While ROI tells you what percentage return you might expect over a specified period of time, it does not tell you anything about the strategic potential of the project. While a 440% return may be attractive, would you rather have a 440% return on a $10,000 project or a 190% return on a $300,000 investment? That is why you should consider the potential impact that any software investment has on the entire enterprise. How many other people might be expected to benefit from this investment? Can the application be implemented across the entire organization and provide more benefit? Is the application flexible enough and configurable so as to meet the needs of other departments and more employees? A leveraged investment results in more ROI.

Payback Period
Another metric often used to evaluate new projects is the Payback Period. This one is used to determine how long it will take to receive benefits equal to the amount of the initial investment. Sometimes referred to as the break-even point, it’s an investment recovery calculation that is measured in time (months or years).

The simple equation looks like this:

PP = initial cost/financial benefits per time-unit

As an example, a project costing $10,000, yielding a benefit of $1,500 per month:

10,000/1,500 = 6.6 months

The Payback Period in this example is less than seven months. Just as in ROI calculations, Payback Period does not account for depreciation or cost of money.

Scheduling applications help businesses get more done in less time and with fewer resources. The result is a more productive business environment creating more time to devote to important business activities. What is the actual return on an investment in scheduling software? The greatest benefit is efficiency. How much does it actually cost to schedule a meeting? Too much time is wasted with phone-tag and email just to arrange the best time and place for a meeting – and then to reschedule when something inevitably changes. Is it acceptable to ‘lose’ two hours to schedule a one-hour meeting? In other words, what is the ROI for using an efficient scheduling solution? Automating repetitive tasks provides time savings, reduced errors and important statistical data used to make better resource management decisions.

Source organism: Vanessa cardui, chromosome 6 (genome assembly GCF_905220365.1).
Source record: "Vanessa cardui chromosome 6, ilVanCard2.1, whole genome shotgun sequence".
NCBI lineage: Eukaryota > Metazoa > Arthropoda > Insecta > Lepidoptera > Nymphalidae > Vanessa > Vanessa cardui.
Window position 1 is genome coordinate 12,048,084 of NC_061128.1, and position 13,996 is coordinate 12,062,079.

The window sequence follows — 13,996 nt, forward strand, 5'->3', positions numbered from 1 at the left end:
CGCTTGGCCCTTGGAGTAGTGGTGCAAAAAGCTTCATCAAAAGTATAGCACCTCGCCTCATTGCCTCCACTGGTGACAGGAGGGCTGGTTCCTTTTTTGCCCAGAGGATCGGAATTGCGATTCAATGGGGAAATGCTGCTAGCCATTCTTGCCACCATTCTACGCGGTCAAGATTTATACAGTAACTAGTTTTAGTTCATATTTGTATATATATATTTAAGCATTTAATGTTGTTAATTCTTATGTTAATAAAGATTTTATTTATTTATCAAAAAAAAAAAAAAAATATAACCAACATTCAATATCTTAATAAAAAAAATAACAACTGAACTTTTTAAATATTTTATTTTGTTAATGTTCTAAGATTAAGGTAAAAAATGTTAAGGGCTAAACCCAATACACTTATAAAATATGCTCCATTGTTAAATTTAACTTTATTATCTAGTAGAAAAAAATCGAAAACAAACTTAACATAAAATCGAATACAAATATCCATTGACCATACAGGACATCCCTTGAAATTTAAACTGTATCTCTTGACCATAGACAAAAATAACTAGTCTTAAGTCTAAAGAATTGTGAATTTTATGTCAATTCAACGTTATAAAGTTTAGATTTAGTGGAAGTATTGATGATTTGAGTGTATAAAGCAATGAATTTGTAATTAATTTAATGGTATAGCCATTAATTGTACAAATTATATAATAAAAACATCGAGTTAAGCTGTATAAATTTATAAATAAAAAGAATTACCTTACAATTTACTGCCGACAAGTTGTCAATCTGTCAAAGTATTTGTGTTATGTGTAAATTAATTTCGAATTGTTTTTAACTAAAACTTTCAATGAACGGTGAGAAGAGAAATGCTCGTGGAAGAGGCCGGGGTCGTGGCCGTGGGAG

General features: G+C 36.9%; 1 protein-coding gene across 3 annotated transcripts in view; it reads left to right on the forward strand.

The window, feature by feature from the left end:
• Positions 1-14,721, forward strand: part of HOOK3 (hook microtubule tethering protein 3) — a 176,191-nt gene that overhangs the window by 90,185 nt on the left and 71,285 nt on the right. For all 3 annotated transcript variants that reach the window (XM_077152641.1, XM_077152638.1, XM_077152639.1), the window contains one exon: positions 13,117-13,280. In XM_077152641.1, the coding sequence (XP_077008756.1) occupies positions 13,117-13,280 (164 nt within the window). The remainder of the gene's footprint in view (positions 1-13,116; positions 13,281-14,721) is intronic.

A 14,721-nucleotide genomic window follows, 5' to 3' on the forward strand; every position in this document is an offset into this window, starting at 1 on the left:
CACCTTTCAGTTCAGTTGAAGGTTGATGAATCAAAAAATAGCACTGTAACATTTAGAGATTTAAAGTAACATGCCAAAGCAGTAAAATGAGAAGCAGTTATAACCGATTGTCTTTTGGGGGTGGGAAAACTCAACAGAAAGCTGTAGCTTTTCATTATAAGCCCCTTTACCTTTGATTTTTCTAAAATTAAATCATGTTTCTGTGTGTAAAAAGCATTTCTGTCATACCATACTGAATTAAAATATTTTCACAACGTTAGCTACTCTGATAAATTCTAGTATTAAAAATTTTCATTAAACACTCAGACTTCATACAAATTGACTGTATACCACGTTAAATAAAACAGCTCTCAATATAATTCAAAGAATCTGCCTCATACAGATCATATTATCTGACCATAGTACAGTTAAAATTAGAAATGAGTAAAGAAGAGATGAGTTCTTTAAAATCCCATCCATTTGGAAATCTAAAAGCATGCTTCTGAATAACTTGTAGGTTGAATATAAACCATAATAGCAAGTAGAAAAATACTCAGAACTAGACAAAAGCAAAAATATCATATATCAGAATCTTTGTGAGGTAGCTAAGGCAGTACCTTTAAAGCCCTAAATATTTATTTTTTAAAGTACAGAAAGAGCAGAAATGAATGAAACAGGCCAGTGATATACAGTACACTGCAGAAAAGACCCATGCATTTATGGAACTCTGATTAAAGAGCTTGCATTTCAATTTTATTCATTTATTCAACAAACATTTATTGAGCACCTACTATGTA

The second benefit is better asset utilization. Rooms and equipment can be allocated more effectively when room availability and characteristics are quickly and accurately determined and put to best use. Event coordinators as well as individual self-service schedulers can all benefit from enterprise scheduling software. The benefits extend to facility managers, instructors, service providers and many other employees. The result is better resource utilization, facility management and asset cost control. Companies cannot afford to ignore the high cost of underutilized assets. Efficient resource management improves the financial strength of organizations. And with today’s budget constraints and limited assets, survival often depends on how effectively businesses manage their valuable resources. Efficient enterprise-wide scheduling solutions provide demonstrable ROI.

Ann Hamann is Vice President of Marketing at PeopleCube, a leading provider of on-demand calendaring, event and resource scheduling solutions. Her career consists of more than 25 years of experience in the IT industry where she has focused on market development within select vertical industries, including government, education, financial services and retail. For article feedback, contact Ann at ahamann@peoplecube.com  

1FTE stands for Full Time Equivalent and represents the total cost of an employee beyond just wages. These costs include health care insurance, government mandated costs such as workers compensation, unemployment insurance, social security, facilities allocation and other costs associated with a full time employee. A typical employee who earns an annual salary of $50,000 might actually cost the company closer to $85,000. At that rate an employee’s time is worth about $354.00 a day, assuming 240 working days in a year.